Syspeace - intrusion prevention for Windows servers
Syspeace website

Moving to the cloud or a service provider

The more users and companies start using any kind of external hosted environment, whether it is a cloud serviced VPS, a hosted Exchange, SQL Server or Terminal Server or just a co-located server, the more responsibility will fall upon the service provider to ensure their customers data is protected from unwanted logins and have adequate reporting mechanisms in place.

A service provider will have firewalls in place. They will have monitoring of bandwidth, resource usage, hardware monitoring and probably some antivirus solution but one area that most service provider tend to ignore is intrusion detection on the host level.

PLease refer to this earlier blog post on why the standard methods are NOT adequate for maintain a secure environment, regardless of your a service provider or you host and manage your own servers http://syspeace.wordpress.com/2013/07/11/using-various-brute-force-and-dictionary-attack-prevention-methods-to-prevent-hackers-and-why-they-dont-work-repost/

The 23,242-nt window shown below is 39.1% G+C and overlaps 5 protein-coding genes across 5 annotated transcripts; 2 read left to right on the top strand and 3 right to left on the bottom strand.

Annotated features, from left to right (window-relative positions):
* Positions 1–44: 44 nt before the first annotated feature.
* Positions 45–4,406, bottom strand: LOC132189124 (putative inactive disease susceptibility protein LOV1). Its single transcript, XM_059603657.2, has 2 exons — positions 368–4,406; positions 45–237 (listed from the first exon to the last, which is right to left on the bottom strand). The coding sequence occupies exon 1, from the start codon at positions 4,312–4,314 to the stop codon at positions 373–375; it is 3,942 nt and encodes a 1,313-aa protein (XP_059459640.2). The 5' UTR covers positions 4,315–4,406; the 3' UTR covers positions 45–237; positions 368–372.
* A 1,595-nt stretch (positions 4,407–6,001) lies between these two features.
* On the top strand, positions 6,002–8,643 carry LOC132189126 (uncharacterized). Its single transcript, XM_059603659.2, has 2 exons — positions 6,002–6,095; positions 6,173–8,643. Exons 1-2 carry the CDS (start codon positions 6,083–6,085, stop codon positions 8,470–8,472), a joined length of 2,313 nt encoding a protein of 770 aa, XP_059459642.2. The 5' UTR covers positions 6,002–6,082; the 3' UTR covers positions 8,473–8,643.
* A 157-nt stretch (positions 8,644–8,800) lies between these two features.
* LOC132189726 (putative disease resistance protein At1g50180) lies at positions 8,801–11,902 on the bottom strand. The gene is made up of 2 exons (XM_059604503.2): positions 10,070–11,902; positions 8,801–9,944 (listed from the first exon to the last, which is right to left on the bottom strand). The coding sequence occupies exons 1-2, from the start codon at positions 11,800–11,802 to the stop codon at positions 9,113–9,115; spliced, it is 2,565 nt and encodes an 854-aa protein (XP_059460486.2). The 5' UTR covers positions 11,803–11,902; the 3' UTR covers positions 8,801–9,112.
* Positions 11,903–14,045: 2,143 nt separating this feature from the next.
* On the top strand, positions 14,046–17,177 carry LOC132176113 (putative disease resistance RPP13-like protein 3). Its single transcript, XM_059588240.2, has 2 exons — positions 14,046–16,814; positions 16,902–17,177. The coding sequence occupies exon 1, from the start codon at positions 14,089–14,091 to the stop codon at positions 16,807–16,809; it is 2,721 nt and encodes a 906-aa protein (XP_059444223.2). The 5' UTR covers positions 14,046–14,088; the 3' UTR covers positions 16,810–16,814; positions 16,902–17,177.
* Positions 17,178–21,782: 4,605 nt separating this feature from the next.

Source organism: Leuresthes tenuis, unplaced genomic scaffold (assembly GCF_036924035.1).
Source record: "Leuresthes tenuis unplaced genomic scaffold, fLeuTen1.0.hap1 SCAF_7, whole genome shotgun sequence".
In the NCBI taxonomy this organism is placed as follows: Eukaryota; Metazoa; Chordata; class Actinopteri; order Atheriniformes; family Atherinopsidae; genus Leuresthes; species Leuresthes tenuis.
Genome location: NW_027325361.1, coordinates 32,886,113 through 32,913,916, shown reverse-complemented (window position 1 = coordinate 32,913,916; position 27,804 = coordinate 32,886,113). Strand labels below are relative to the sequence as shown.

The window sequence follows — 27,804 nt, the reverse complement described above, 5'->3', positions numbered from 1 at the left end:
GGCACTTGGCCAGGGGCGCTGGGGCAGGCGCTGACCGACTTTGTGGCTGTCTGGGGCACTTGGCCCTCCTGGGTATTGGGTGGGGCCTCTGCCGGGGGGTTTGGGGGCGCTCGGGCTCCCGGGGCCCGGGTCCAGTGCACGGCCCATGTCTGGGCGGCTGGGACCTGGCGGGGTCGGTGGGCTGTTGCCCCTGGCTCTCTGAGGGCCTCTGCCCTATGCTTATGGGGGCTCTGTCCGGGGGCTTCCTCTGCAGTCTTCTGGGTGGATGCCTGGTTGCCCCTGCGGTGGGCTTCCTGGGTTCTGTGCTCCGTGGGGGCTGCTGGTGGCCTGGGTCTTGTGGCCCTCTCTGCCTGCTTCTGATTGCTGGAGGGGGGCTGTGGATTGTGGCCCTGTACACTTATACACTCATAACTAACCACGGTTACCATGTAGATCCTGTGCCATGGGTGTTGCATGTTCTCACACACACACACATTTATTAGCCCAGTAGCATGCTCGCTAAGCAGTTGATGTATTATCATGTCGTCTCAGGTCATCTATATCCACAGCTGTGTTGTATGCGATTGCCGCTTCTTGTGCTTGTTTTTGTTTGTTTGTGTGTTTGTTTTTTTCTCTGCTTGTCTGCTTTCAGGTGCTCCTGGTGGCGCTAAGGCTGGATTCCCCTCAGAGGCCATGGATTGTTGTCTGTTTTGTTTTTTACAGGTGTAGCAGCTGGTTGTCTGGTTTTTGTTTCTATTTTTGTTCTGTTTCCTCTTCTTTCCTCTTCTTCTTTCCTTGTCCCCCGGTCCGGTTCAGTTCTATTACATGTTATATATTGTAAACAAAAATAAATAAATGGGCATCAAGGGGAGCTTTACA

.

Verify your providers security awareness

I personally encourage any users / companies having their server hosted elsewhere to actually verify how the service provider handles intrusion attempts.

Try using your login name but the wrong password and simply try to login multiple times to for instance the Exchange OWA Webmail or your Terminal Server / Remote Destop / RemoteAPP Server / Sharepoint / Citrix.